Sen. Josh Hawley isn't a censorship victim, he's a free speech menace

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Ilya Somin, Opinion contributor
·7 min read
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Simon & Schuster recently terminated its contract to publish Republican Sen. Josh Hawley’s book, "The Tyranny of Big Tech," because of his role in promoting dubious objections to congressional certification of Joe Biden’s victory in the 2020 presidential election. Hawley responded by condemning the decision as “a direct assault on the First Amendment.”

Numerous commentators justifiably derided Hawley’s claim — and not just because he'd get picked up by another publisher. Under Supreme Court precedent, Hawley has no constitutional right to force Simon & Schuster to publish his book. Indeed, any such effort would be a violation of the publisher’s own First Amendment rights to refuse to publish authors it disapproves of.

Nonetheless, Hawley’s statement is not simply the result of ignorance. It is rooted in a broader worldview under which government should have vastly expanded power to control the private sector and thereby restrict constitutional rights. That vision is widespread on the right, among “national conservatives.” But it also has close analogues on the left. Both variants are menaces to liberty.

Josh Hawley's fight with 'big tech'

The link between Hawley’s complaint about the contract termination and his broader ideology is evident in the very book Simon & Schuster chose not to publish, "The Tyranny of Big Tech." In the book (most likely) and in many previous statements, Hawley argues that the government should use regulation to pressure social media providers and other tech firms to end supposed discrimination against right-wingers, thereby forcing them to host speech they disapprove of.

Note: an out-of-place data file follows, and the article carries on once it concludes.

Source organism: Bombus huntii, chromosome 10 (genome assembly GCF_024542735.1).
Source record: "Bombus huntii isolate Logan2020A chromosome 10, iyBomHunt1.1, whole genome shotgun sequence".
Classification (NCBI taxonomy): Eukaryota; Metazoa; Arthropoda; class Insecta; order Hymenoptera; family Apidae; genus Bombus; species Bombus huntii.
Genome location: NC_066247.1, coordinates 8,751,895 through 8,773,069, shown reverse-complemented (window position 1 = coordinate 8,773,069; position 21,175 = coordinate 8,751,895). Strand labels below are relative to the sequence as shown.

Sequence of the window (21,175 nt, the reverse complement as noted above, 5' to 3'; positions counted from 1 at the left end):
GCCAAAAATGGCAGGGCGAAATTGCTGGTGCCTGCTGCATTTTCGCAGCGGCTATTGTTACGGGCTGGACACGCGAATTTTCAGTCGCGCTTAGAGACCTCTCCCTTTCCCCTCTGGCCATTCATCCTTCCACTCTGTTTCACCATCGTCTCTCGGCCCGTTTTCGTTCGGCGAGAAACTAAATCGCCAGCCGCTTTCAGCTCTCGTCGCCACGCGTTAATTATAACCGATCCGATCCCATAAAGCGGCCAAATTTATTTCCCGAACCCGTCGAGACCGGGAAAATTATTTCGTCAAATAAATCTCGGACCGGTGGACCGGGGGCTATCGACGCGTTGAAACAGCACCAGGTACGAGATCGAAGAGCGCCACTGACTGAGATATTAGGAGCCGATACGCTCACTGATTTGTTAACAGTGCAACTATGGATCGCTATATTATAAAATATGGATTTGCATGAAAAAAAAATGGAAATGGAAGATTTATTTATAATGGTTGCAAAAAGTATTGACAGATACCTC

Hawley and other national conservatives claim that Big Tech firms wield too much influence over the marketplace for political speech, and thus can be pressured into posting material they object to. The government, of course, would have to decide what qualified as appropriate nondiscrimination. This line of argument is similar to progressive claims that the influence of tech firms on political discourse justifies breaking them up (as Sen. Elizabeth Warren and others advocate), or forcing them to exclude political expression governments deem to be inaccurate, “hate speech” or otherwise dangerous. Here too, the government would have to decide what qualified as a firm so big that its influence must be curbed, and what qualified as speech too inaccurate or prejudicial to permit on social media.

Sen. Josh Hawley on Dec. 16, 2020, in Washington, D.C.
Sen. Josh Hawley on Dec. 16, 2020, in Washington, D.C.

Both left and right versions of this argument rely on the assumption that constitutional rights can be circumvented by focusing regulation on the economic activities and property rights of commercial entities. The emerging nationalist right, of which Hawley has been a leader, holds that government should have a free hand to constrain economic liberties and property rights when it concludes that doing so might advance the common good.

This emerging trend on the right is similar to longstanding views of some on the left, who likewise seek to curb corporate influence, holding that government can constrain property rights as it wishes, because it — supposedly — created those property rights in the first place. Many progressives have also argued that government can restrict political speech by corporations because corporate status is likewise a creation of the state.

In their zeal to counter supposedly dangerous concentrations of corporate influence, both right and left have gone astray. Giving government control over online speech and economic activity does not reduce the concentration of power. It increases it. Instead of a marketplace, however flawed, with competing firms, we end up with a single power center — the federal government — deciding what qualifies as equal treatment of speech (Hawley), what qualifies as misleading or “hate speech" deserving of suppression (the left-wing approach), and which private actors have supposedly excessive influence that must be curbed (both). Moreover, the monopoly regulator in question is far from a neutral umpire. The party in power has obvious incentives to favor its supporters’ speech and repress that of opponents.